Friends lament paraglider crash victim’s death
Truckee resident Britton Graves Chambers had been waiting two years to go paragliding again.A couple years before, he tried to go with Kings Beach resident Phill Hirst, his friend and fellow paraglider pilot. But the ride was cut short because Hirst’s tandem glider couldn’t catch any thermals.On Sunday, 38-year-old Chambers finally got his ride with Hirst in perfect paragliding conditions, but the ride ended tragically. The close friends crashed into the side of a steep, rocky slope, killing Chambers and landing Hirst in the hospital.”This is something Britt wanted to do for so long,” said his girlfriend, Christy Whiteberg. “They took off with huge smiles on their faces.”Chambers and Hirst, an experienced cross-country paragliding pilot with 16 years of experience, took off from the east bowl of Mt. Rose Ski Area and soared.It was a picture-perfect day for a cross-country paraglide, said Dawn Voet, Hirst’s wife. Some news reports indicated that the conditions were too dangerous to go paragliding, but Voet said “this was just a bad accident.”
The intention of cross-country paragliding is to go as far as possible by using pockets of rising air, or thermals, to gain altitude. A cross-country paraglide could go 30 minutes or it could take all day.Two hours later, Chambers and Hirst made it to Rainbow and couldn’t catch another thermal, so they decided to land, Voet said.They were flying away from the hill, at approximately 200 feet above the ground, when they entered turbulent air. Eighty percent of the glider collapsed, causing it to quickly rotate toward the hill, losing altitude fast, according to Voet.Because they were so close to the ground, Voet said, there was no chance of correction and they hit a hill off the Bordertown exit near Reno Stead Air Force Base.Voet and Whiteberg had been following the guys’ flight from the beginning at Mt. Rose. They had stopped at a corner store to grab some water and a map when they saw the emergency vehicles drive by.Hirst called his wife’s cell phone to let her know where they had crashed. He told her that he was injured and Chambers’ collar bone was broken.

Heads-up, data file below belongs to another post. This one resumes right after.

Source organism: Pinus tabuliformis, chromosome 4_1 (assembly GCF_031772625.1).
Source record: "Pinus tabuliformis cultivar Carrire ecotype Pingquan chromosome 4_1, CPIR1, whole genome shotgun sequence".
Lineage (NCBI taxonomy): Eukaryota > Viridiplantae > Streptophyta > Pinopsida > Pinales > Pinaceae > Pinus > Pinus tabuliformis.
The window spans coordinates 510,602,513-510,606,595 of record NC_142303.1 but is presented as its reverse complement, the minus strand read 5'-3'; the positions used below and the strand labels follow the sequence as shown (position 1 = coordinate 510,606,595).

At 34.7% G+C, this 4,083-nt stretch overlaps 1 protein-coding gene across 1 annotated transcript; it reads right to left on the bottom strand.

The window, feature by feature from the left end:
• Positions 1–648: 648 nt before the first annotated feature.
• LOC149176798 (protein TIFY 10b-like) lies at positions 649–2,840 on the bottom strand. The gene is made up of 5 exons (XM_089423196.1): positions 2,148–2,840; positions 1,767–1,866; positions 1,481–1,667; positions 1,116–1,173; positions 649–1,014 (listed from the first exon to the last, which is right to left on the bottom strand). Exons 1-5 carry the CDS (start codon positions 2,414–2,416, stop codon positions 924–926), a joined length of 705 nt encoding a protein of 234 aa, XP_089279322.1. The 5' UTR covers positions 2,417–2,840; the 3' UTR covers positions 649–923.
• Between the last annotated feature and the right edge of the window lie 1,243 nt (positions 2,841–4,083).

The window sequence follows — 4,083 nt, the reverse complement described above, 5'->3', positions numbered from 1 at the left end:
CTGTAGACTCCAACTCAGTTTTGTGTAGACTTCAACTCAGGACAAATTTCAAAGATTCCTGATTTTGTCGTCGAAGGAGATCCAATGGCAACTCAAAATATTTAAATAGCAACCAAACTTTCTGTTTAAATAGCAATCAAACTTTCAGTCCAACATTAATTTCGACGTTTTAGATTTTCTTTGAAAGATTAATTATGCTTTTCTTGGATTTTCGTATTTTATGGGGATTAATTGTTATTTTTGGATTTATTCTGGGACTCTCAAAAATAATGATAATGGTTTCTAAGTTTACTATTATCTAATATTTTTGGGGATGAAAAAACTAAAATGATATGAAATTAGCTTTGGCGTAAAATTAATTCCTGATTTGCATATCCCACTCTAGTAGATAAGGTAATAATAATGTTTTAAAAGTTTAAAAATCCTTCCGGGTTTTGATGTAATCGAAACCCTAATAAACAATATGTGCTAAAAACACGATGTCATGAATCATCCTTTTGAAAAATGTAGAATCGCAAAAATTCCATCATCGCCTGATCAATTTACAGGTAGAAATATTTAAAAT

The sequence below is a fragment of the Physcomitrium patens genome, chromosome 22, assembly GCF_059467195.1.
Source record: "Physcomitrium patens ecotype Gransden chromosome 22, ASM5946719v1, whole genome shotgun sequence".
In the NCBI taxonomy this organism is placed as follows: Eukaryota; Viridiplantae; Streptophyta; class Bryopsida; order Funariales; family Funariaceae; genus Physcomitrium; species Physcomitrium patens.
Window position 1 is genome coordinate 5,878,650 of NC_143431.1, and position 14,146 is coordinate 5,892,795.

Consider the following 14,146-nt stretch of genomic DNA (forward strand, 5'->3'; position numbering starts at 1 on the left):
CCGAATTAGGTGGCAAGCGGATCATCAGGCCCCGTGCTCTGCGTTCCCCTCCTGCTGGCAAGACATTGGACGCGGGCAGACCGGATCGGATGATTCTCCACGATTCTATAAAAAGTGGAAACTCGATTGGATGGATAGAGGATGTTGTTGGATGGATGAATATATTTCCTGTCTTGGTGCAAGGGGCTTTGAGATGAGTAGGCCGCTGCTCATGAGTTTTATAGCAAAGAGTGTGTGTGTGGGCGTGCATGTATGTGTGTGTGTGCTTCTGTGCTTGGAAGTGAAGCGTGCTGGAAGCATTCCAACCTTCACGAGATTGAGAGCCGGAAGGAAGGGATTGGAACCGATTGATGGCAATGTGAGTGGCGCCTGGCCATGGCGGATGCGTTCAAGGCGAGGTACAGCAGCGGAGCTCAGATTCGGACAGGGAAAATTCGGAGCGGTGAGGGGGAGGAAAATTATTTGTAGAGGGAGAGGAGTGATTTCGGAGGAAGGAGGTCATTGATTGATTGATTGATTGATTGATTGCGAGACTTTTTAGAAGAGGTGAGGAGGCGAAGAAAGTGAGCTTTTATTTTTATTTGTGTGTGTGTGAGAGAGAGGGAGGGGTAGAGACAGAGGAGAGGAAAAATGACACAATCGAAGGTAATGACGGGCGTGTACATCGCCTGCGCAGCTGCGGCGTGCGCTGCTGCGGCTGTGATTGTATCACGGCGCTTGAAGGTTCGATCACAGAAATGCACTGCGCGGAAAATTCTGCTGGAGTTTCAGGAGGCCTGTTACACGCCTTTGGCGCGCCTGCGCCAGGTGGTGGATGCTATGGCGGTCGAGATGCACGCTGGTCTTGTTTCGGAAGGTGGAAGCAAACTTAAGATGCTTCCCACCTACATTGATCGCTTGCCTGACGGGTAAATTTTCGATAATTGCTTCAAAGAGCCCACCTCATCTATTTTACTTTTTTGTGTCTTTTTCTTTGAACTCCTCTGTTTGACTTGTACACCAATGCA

When Voet and Whiteberg arrived at the scene, Chambers was sitting up and talking. Soon after, “he went down real fast,” Whiteberg said of her boyfriend’s condition. CareFlight nurses and medics worked to revive Chambers.”Then, he was gone,” Whiteberg said.Lots of friends, lots of adventureWhether he was working the avalanche control as a ski patroller at Alpine Meadows or fishing, Chambers liked adventure, say his friends.And, as evidenced by photos of Chambers’ life, he did it all with his bearded smile.
“He was the happiest guy with the biggest heart of gold,” Whiteberg said.Chambers had worked as a ski patroller at Alpine Meadows for 10 years and at Homewood a few years before that. He was training his dog, Bella, to be a search and rescue dog.He liked to fish, listen to music and play guitar; he also loved his innumerable friends, Whiteberg said.”He was much-loved by anyone he touched,” she said. “He would’ve done anything for anyone.”There will be a celebration of Britton Graves Chambers’ life at Alpine Meadows at 2 p.m. on Sunday, Aug. 8. Bring photos or memorabilia of Chambers. In lieu of flowers, his family and friends would like donations to the Britt Chamber Memorial Fund. Drop off donations with Kate at the Squaw Valley Stables by Friday, Aug. 6.
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Volunteers are being sought to take water samples from creeks, streams and smaller lakes, including Lake Tahoe, in the Tahoe-Truckee watershed to get a snapshot of water quality at a single moment in time.